How South Koreans and Americans Differ On North Korea

14 Apr

Kang Yong-sukAmerican and South Korean public opinion on the issue of imminent war with North Korea diverges dramatically. David Engel reiterates what several expat pundits, including this one, have argued anecdotally, that South Koreans are not afraid of the North Koreans. According to Mark Quarterman on All In with Chris Hayes, two polls in South Korea and the United States reveal, that 4.5% of South Koreans believe war is imminent, but in the United States 41% of respondents “…say that North Korea is a long-term threat to the U.S and 16% say the isolated regime is not a threat.”

According to the poll, only 46% of the public says the crisis can be successfully resolved with diplomatic or economic means alone, with 51% disagreeing.

“For the first time, Americans are pessimistic that the situation involving North Korea can be resolved using only economic and diplomatic means,” says Holland. “On previous occasions when tensions with North Korea were running high, most Americans thought that diplomacy would be enough, although that number has dropped over the years as those tensions have re-emerged time after time.”

Should the U.S. use troops to defend South Korea if that country is attacked by the north?

The survey indicates that six in ten would support a military response to an attack on South Korea, with a majority of all demographic groups approving that action.

Compare this to an Asan poll conducted in South Korea (and compare to this poll following the 02-12-13 missile test by North Korea).

The Asan Institute for Policy Studies, which conducts a daily telephone survey of about 335 people, found that the recent escalation in North Korean tensions have eaten away at South Koreans’ confidence about their near-term security. Positive perceptions of the short-term security situation have slipped to 16.1% from 29.1% in early January, just weeks before the North’s third nuclear test in mid-February.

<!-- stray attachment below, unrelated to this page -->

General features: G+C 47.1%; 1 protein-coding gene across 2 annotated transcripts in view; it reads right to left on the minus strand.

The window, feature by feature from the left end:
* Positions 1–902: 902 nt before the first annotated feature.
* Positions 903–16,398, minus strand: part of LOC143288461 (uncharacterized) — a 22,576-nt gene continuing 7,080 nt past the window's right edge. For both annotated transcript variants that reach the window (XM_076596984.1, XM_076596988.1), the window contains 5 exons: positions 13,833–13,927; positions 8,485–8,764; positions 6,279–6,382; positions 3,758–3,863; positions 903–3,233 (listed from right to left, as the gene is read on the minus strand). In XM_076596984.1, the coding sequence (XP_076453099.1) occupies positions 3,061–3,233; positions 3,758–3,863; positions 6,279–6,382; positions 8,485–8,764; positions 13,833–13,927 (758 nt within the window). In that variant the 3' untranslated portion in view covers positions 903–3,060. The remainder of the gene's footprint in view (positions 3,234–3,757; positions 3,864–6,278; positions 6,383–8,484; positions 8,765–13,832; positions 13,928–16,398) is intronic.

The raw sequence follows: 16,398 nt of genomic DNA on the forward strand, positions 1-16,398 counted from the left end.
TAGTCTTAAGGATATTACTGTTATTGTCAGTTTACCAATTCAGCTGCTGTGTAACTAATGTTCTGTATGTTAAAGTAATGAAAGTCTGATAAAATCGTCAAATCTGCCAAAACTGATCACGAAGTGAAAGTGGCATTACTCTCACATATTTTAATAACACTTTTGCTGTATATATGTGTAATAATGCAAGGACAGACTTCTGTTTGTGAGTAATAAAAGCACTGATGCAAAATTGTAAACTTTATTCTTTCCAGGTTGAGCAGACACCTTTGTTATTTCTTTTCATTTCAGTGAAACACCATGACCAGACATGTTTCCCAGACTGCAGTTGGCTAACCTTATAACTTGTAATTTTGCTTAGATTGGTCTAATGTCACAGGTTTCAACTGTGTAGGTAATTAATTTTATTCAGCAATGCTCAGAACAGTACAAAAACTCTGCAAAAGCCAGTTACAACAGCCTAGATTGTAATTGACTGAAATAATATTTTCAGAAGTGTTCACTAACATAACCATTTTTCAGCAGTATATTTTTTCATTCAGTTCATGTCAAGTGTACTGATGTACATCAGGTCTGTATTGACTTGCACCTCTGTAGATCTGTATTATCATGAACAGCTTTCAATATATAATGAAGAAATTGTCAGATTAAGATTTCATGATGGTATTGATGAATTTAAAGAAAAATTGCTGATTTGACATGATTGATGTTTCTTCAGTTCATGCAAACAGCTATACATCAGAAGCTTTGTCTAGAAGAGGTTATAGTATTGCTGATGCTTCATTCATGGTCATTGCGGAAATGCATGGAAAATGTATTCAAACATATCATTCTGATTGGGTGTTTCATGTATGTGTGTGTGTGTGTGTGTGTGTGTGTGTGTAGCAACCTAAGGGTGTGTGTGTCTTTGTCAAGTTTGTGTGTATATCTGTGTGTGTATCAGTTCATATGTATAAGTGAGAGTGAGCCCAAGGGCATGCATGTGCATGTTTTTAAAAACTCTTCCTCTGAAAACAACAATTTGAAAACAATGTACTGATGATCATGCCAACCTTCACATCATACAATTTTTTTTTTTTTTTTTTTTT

But longer-term feelings of security have remained stable, and very high, throughout the latest scare—58.8% of respondents reported feeling upbeat about the South’s long-term security, virtually unchanged from a reading of 60% in early January.

“South Koreans see this [latest flare-up] as a very short-term thing, and they expect a clear resolution,” says Karl Friedhoff, program officer at the Asan Institute’s Public Opinion Studies Center. “Whatever the result may be, South Koreans don’t expect this to impact long-term national security.”

For the most part, South Koreans think the latest developments will quiet down and return to the status quo—mainly because it always has before. That outcome is also becoming more desirable in the South, as the country has prospered and as concerns have grown about how messy and costly the task of reunification would be.

Citizens are telling pollsters they have made virtually no practical preparations for a major escalation of hostilities. “To be honest, we don’t even know about these threats from North Korea until the rest of the world gets excited about it,” says Peter Lee, a 43-year-old math teacher who lives in the southern suburbs of Seoul. He says he has made no preparations for an attack and is convinced the North’s bluster is just that: empty threats.

The new leader also doesn’t bother Mr. Lee, who says: “Everything he is doing, he learned from his father Kim Jong Il.”

This attitude comes, in part, because there’s little that can be done. South Korea holds regular air-raid drills, but citizens are asked to freeze in their tracks and await further instructions, underscoring the limited options available to the 11 million residents living just 120 miles south of Pyongyang in the event of an attack.